Wednesday 18 March 2015

Sainsbury's '3%' Net Margin going forward - the 'new' role for NAMs?

If Mike Coupe is acknowledging the end of 5% net margins in UK grocery margins, and implying a more likely 3% going forward, the issues for suppliers have to be:

- Can 3% Net Margins work?
- How can my brand help?

Essentially, as you know, the driver of share price increases is ROCE, and given that ROCE is a multiple of Return/Sales and Sales/Capital Employed i.e. Net Margin x Capital Rotation, then it matters little whether a business chooses to operate a high margin, low rotation, or a low margin, high rotation business model.

It is the combination that counts, and 15% ROCE provides an acceptable reward for risk...

Therefore, if 3% Net Margin is the retail 'norm' going forward, then the multiples need to focus on increasing their capital rotation - with the help of suppliers - in order to compensate for the lower margin in producing an 'acceptable' 15% ROCE.

Increasing Capital rotation i.e. Sales/Capital Employed i.e. increasing Sales and/or reducing Capital Employed

Given that the retailers are already doing everything possible to drive sales, we shall focus on ways of increasing capital rotation, a less costly option for NAMs:

As you know, Capital Employed = Fixed Assets + Current Assets - Current Liabilities

Fixed Asset optimisation:
Fixed Assets in retail means sales space, and helping the retailer to increase space productivity - i.e. sales/sq. ft. - has to be a way forward in making their Fixed Assets more productive, using £1,000/sq. ft. per annum as a benchmark.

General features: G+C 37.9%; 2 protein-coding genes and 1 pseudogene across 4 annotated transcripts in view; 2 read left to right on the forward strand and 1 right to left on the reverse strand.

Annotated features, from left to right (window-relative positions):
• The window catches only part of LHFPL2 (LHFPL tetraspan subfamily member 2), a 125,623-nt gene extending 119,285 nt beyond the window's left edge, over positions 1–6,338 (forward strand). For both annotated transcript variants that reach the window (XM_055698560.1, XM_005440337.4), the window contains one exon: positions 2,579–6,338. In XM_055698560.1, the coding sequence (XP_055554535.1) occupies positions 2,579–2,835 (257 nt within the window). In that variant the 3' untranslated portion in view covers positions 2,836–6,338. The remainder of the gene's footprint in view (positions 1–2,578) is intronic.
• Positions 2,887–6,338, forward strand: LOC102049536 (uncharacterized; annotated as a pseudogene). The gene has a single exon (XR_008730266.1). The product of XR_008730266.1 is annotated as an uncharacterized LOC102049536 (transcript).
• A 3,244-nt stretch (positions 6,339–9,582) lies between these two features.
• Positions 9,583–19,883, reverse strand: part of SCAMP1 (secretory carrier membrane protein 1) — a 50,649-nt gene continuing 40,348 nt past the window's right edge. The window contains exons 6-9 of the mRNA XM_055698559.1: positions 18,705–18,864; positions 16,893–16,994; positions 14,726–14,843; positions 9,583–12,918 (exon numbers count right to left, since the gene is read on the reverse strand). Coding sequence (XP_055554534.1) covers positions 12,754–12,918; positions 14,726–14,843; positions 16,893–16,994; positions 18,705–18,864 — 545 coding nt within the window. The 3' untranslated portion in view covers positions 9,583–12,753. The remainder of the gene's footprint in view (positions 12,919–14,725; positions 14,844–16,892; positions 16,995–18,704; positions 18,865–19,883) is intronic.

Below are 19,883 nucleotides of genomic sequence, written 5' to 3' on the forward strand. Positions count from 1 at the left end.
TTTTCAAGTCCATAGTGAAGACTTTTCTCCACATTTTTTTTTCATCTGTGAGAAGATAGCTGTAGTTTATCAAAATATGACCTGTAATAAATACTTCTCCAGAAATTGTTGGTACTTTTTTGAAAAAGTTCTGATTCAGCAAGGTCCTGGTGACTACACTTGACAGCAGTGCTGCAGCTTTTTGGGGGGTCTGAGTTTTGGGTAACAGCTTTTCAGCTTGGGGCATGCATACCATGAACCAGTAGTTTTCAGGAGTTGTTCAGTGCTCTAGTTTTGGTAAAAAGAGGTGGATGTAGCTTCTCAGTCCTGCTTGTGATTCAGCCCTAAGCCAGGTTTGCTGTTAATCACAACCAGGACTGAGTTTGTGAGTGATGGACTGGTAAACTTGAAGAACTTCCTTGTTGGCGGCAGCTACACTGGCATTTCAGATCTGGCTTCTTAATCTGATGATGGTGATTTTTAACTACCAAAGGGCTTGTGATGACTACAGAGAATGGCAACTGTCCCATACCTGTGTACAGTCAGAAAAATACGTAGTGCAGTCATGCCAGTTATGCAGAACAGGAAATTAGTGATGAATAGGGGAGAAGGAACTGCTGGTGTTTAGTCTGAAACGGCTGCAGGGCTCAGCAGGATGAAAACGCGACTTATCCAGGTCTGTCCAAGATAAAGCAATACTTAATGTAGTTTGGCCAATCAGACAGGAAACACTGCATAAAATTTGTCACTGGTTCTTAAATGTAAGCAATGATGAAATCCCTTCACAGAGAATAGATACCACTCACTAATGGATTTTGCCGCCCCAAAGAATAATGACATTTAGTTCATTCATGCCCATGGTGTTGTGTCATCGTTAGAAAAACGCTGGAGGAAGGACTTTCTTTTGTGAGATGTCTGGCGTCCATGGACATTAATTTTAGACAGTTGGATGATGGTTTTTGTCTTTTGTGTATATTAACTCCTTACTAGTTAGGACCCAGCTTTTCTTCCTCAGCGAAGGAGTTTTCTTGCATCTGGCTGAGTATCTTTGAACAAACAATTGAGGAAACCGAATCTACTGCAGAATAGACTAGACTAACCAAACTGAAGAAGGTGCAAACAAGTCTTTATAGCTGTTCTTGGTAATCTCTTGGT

This means increasing basket size, and trading up the shopper. This is where in-store theatre, and shopper marketing can play a role. It also means de-listing of any overlap and de-duplicating within the assortment in order to simplify the offering to increase its shopper-appeal.  This is what Dave Lewis doing via the 30% product cull...

Incidentally, all retailers will pursue this approach to a point where they begin to sell off unproductive outlets, or risk becoming uncompetitive. Hence the store culls in the pipeline...

Current Asset optimisation:
Currents Assets = Stock + Debtors + Cash
Here the emphasis has to be on Stock optimisation i.e. increasing stockturns, without compromising on-shelf availability. This means smaller, more frequent deliveries to produce annual retail stockturns of 20+ i.e. 18+ days stock. For a retailer, this results in less capital tied up in stock, less wastage/shrink, and faster throughput.

Current Liabilities optimisation:
Current Liabilities = Bank Overdraft + Creditors
As Current Liabilities are a negative, retailers should try to increase Bank Overdraft and take longer to pay suppliers, in order to increase their Current Liabilities. However, since the global financial crisis, retailers have been trying to pay down debt and reduce exposure, thereby closing off this option

Meanwhile, taking increasing amounts of free credit from suppliers has breached politically acceptable limits, and will probably be progressively reduced in the future, thus closing off another option for retailers.

Thus the NAM needs to focus on space and stock optimisation.

In other words, doing a little more of what you are already doing, but relating it more to the top-of-mind concerns of the buyer in the future, in terms of its direct impact on the retailer's ROCE and thus the share price...

...while others turn up the volume on their traditional selling points, as they await a return to normal...

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